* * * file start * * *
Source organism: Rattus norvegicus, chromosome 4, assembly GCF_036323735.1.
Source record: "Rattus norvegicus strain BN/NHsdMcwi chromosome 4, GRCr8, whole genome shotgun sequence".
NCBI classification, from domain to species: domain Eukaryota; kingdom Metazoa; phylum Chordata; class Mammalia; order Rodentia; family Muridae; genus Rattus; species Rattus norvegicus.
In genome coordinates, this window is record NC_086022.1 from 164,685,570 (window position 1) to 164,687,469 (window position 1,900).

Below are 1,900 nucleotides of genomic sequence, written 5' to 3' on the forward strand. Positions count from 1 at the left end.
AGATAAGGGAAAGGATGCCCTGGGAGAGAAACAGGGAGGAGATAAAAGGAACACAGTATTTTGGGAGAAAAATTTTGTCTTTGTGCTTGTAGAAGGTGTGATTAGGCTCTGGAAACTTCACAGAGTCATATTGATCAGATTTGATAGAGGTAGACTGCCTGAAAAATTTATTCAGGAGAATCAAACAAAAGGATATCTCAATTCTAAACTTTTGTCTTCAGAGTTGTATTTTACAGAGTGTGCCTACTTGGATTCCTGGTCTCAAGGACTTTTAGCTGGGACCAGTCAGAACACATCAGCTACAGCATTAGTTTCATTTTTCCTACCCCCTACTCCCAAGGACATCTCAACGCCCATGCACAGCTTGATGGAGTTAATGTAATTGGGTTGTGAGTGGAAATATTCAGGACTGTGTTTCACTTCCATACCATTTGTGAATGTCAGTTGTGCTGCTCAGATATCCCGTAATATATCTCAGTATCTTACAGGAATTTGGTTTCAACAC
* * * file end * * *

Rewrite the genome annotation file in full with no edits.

Source organism: Rattus norvegicus, chromosome 4, assembly GCF_036323735.1.
Source record: "Rattus norvegicus strain BN/NHsdMcwi chromosome 4, GRCr8, whole genome shotgun sequence".
NCBI classification, from domain to species: domain Eukaryota; kingdom Metazoa; phylum Chordata; class Mammalia; order Rodentia; family Muridae; genus Rattus; species Rattus norvegicus.
In genome coordinates, this window is record NC_086022.1 from 164,685,570 (window position 1) to 164,687,469 (window position 1,900).

Below are 1,900 nucleotides of genomic sequence, written 5' to 3' on the forward strand. Positions count from 1 at the left end.
AGATAAGGGAAAGGATGCCCTGGGAGAGAAACAGGGAGGAGATAAAAGGAACACAGTATTTTGGGAGAAAAATTTTGTCTTTGTGCTTGTAGAAGGTGTGATTAGGCTCTGGAAACTTCACAGAGTCATATTGATCAGATTTGATAGAGGTAGACTGCCTGAAAAATTTATTCAGGAGAATCAAACAAAAGGATATCTCAATTCTAAACTTTTGTCTTCAGAGTTGTATTTTACAGAGTGTGCCTACTTGGATTCCTGGTCTCAAGGACTTTTAGCTGGGACCAGTCAGAACACATCAGCTACAGCATTAGTTTCATTTTTCCTACCCCCTACTCCCAAGGACATCTCAACGCCCATGCACAGCTTGATGGAGTTAATGTAATTGGGTTGTGAGTGGAAATATTCAGGACTGTGTTTCACTTCCATACCATTTGTGAATGTCAGTTGTGCTGCTCAGATATCCCGTAATATATCTCAGTATCTTACAGGAATTTGGTTTCAACAC